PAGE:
The Steepest Descent
1 Answer

The Steepest Descent method, also called the Cauchy Method ,was put forward by Cauchy in 1857. In this method, we choose an initial point $X_1$ and iteratively move along the steepest descent direction to find the optimum point. Minimization occurs in the negative direction of the gradient vector . The steps in this method are as follows:-

Step 1: Start with an arbitrary point $X_1$ . Consider the iteration number be represented by i. Then set $i=1.$

Step 2: Find the search direction. $S_i$ as given $S_i=-\nabla f_i=-\nabla f(X_i).$

Step 3: Find the optimal step length $\lambda$* in the direction $X_i$ as given in eq. $X_{i+1}= X_i + \lambda_i^* S_i = X_i - \lambda_i^* \nabla f_i.$

Step 4: Test the new point, $X_{i+1}$, for optimality condition whose derivative equals to 0 .In other words, check if the new point is lesser than the previous one. If it is lesser, then the direction of movement is ideal and $X_{i+1}$ becomes the optimum point. If $X_{i+1}$ is the optimum point, then stop the process , otherwise goto step 5.

Step 5: See the new iteration number $i =i+1 $ and goto step 2.

Q:- Minimize $f(x_1,x_2) = 4x_1-2x_2+2x_1^2+2x_1x_2+x_2^2$ starting from point $X_1 =\left\{ \begin{matrix} 0 \\ 0 \end{matrix} \right\} $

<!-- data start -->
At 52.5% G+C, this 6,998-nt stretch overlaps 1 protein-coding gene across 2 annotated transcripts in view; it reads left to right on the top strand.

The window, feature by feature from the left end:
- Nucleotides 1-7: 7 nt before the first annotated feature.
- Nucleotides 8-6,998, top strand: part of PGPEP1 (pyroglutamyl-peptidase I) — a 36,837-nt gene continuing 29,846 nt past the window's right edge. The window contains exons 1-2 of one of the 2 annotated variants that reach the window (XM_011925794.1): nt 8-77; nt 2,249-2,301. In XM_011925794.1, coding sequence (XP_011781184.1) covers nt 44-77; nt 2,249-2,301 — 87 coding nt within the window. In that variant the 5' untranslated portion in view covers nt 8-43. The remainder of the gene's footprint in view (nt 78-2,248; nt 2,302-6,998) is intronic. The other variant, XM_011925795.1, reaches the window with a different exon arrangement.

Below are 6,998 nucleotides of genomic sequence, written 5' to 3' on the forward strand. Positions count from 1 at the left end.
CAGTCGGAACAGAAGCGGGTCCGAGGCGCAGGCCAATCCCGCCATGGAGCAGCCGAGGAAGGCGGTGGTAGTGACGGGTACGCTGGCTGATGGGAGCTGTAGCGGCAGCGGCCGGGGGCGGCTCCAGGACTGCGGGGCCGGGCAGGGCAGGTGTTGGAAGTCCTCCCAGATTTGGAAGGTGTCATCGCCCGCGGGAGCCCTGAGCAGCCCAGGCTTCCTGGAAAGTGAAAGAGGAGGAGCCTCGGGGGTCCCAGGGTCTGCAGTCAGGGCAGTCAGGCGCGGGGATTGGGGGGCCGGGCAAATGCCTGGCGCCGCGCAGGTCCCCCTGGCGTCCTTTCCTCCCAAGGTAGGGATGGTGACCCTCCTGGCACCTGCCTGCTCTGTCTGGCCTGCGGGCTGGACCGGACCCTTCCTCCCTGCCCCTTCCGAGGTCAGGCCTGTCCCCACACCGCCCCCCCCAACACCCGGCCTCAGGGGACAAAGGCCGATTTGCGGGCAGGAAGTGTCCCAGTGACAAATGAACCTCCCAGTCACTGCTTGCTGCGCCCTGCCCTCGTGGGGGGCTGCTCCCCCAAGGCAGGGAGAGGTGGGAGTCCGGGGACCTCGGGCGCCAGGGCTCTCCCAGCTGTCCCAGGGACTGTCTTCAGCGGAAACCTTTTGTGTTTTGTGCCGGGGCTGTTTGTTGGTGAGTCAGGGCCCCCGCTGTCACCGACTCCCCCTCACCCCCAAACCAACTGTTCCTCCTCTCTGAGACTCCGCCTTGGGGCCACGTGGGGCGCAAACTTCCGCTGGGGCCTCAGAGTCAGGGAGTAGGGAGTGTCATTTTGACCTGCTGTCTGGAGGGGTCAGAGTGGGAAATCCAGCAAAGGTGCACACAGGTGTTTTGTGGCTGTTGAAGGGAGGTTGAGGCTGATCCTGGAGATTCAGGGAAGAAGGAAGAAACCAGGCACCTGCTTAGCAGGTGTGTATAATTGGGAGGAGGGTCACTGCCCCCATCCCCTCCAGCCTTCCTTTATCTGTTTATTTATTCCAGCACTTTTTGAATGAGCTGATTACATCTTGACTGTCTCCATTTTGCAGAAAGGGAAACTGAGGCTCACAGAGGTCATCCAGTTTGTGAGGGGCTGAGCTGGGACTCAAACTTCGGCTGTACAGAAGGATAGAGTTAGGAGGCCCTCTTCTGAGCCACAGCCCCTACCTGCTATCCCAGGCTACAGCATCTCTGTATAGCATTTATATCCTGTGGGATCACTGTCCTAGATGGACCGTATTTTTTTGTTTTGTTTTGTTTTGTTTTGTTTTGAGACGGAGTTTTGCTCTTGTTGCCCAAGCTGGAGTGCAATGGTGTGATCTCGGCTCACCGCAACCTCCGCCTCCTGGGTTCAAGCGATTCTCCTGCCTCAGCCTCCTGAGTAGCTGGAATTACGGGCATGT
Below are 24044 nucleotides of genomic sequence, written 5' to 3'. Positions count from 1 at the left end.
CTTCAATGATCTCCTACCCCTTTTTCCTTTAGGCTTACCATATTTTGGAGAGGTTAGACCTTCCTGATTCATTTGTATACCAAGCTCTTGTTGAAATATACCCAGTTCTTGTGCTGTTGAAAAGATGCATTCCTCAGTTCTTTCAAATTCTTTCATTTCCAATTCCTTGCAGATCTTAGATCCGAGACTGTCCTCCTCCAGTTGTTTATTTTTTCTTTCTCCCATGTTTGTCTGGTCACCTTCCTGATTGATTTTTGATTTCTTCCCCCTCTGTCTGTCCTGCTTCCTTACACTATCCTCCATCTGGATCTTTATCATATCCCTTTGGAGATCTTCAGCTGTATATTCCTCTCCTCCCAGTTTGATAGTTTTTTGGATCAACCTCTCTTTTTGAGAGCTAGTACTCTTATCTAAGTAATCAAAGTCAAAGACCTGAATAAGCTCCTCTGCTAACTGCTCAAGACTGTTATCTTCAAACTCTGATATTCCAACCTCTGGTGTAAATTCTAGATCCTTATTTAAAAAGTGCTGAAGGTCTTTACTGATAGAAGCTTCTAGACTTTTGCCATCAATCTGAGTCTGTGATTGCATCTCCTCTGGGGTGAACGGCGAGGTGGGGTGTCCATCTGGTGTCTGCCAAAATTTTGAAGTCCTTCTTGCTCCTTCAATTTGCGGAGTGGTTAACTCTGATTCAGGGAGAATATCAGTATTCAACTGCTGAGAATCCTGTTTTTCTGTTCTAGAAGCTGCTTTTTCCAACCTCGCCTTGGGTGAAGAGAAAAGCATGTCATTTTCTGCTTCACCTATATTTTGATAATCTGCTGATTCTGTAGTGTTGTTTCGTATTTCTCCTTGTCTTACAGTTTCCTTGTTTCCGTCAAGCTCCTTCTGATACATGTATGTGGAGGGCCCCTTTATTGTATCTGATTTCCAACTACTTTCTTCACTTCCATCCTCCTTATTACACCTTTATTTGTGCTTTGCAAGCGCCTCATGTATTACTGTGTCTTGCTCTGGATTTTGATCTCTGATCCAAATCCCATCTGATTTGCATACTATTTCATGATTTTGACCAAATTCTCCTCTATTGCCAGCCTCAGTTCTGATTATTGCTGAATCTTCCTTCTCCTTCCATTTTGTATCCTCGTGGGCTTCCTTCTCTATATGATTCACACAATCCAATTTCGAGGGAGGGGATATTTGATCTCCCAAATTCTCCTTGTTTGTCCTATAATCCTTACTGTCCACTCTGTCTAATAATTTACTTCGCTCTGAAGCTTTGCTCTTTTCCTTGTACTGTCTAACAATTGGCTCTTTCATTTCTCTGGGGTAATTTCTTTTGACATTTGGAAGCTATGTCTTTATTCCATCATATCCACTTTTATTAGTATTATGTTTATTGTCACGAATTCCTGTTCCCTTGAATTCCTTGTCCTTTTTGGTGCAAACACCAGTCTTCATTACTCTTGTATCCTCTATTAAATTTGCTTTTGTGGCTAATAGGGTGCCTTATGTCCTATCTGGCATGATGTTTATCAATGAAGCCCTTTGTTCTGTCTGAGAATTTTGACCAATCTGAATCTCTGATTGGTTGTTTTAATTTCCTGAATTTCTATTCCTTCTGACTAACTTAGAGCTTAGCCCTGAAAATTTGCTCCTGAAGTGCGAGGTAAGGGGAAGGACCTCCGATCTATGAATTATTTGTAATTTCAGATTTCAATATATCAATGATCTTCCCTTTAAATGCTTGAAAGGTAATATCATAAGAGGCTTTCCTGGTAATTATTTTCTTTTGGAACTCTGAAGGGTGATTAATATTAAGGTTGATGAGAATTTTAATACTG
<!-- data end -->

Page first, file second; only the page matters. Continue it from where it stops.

solution:- We have, $f(x_1,x_2) = 4x_1-2x_2+2x_1^2+2x_1x_2+x_2^2$

The gradient f is given by $\nabla f = \begin{cases} \frac { \partial f }{ \partial x_{ 1 } } \\ \frac { \partial f }{ \partial x_{ 2 } } \end{cases}= \begin{cases} 4+4x_{ 1 }+2x_{ 2 } \\ -2+2x_1+2x_2 \end{cases}$

$\nabla f_1=\nabla f(X_1)= \left\{ \begin{matrix} 4 \\ -2 \end{matrix} \right\}$

Step 2:- $S_i=-\nabla f_i= -\nabla f(X_i)$

Hence $S_1 =-\nabla f_1= \left\{ \begin{matrix} -4 \\ 2 \end{matrix} \right\}$

Step 3:- Determine the optimal step length $\lambda_i$* in the direction $S_i$.To find $X_2$ we need to find the optimal step length $\lambda_1$.

For this we minimize $f(X_1+\lambda_1S_1)$ with respect to $\lambda_1$. $f(X_1 +\lambda_1S_1) =f(-\lambda_1,\lambda_1) = \lambda_1^2 -2\lambda_1=X_1 1+\lambda_1S_1= \begin{bmatrix}0\\0\end{bmatrix}+\lambda_1 \begin{bmatrix}-4\\2\end{bmatrix}$

We have $f(x_1,x_2) = 4x_1-2x_2+2x_1^2+2x_1x_2+x_2^2$


$f(\lambda_1,\lambda_2) = -4\lambda_1-2\lambda_1+2\lambda_1^2-2\lambda_1\lambda_1+\lambda_1^2 =\lambda_1^2-6\lambda_1.......................(1)$

Substituting $\dfrac{\partial f}{\partial \lambda_1}=0$ in equation(1) , we get $\dfrac{\partial( \lambda_1^2-6\lambda_1)}{\partial \lambda_1}=2\lambda_1-6=0$

$\lambda_1= 3$

$X_2 = X_1+\lambda_1^*S_1=\left\{ \begin{matrix} 0 \\ 0 \end{matrix} \right\}+3\left\{ \begin{matrix} -4 \\ 2 \end{matrix} \right\}=\left\{ \begin{matrix} -12 \\ 6 \end{matrix} \right\}$

As $\nabla f_2=\nabla f(X_2)\neq\left\{ \begin{matrix} 0 \\ 0 \end{matrix} \right\},X_2$ is not optimum

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